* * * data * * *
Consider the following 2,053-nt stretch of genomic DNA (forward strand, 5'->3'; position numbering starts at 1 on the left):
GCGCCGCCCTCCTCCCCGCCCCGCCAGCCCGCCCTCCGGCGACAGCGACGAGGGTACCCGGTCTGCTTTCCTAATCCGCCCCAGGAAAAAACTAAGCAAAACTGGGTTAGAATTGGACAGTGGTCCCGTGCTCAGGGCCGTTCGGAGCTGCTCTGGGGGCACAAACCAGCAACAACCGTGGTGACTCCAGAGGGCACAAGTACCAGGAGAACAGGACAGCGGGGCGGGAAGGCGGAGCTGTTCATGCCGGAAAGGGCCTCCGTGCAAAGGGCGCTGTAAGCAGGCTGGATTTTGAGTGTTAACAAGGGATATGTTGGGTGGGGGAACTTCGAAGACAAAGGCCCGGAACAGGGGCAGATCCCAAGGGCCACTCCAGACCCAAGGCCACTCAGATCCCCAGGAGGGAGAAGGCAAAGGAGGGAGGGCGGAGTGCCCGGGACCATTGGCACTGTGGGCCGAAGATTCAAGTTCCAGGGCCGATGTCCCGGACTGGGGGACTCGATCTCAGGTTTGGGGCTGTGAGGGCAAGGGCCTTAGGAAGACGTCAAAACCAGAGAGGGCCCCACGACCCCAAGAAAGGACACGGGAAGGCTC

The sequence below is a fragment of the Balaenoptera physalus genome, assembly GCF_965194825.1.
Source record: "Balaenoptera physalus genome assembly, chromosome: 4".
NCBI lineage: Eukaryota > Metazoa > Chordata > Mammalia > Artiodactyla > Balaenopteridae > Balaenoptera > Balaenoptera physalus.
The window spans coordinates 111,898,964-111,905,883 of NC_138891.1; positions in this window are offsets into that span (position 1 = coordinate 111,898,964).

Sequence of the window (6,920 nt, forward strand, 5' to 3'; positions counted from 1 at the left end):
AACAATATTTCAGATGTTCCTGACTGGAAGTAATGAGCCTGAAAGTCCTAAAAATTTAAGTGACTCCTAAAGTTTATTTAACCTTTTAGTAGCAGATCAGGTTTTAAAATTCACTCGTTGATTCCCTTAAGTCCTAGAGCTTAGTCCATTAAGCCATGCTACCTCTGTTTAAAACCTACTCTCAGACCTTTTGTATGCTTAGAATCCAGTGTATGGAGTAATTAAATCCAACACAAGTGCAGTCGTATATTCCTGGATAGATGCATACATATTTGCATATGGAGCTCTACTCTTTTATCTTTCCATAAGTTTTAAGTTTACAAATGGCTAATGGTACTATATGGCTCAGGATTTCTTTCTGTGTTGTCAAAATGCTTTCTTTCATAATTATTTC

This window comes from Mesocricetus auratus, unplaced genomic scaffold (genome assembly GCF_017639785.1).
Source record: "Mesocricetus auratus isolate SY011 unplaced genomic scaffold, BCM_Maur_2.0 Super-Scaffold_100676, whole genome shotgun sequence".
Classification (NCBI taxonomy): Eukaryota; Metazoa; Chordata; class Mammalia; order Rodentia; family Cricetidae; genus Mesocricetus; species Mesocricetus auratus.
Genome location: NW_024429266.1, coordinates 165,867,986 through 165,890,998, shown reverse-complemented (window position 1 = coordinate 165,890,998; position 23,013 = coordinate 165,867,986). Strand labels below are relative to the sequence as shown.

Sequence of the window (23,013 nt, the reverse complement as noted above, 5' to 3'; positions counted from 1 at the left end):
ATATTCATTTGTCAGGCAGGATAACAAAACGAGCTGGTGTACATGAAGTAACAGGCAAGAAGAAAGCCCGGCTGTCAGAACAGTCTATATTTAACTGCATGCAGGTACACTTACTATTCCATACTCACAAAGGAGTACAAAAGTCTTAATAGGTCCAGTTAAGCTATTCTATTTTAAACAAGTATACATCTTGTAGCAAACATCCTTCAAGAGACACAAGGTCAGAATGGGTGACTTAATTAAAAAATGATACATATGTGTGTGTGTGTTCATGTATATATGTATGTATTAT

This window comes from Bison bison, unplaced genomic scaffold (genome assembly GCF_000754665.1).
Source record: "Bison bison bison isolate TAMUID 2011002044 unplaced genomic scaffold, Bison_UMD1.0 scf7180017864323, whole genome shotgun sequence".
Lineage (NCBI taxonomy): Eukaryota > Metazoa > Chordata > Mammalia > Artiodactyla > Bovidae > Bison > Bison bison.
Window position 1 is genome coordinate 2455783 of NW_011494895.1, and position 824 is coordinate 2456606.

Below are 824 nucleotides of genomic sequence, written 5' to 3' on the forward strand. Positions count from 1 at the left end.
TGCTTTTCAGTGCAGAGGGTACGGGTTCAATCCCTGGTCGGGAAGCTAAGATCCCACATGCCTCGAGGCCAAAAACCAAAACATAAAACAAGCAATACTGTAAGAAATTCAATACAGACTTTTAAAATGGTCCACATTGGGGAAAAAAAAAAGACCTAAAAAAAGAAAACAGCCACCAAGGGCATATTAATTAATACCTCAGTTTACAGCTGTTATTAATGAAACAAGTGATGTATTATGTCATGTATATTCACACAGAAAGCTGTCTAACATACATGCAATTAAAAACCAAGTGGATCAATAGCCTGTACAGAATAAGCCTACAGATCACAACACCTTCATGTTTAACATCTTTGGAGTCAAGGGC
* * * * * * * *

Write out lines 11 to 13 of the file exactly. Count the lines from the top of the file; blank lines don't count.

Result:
Classification (NCBI taxonomy): Eukaryota; Metazoa; Chordata; class Mammalia; order Rodentia; family Cricetidae; genus Mesocricetus; species Mesocricetus auratus.
Genome location: NW_024429266.1, coordinates 165,867,986 through 165,890,998, shown reverse-complemented (window position 1 = coordinate 165,890,998; position 23,013 = coordinate 165,867,986). Strand labels below are relative to the sequence as shown.

Sequence of the window (23,013 nt, the reverse complement as noted above, 5' to 3'; positions counted from 1 at the left end):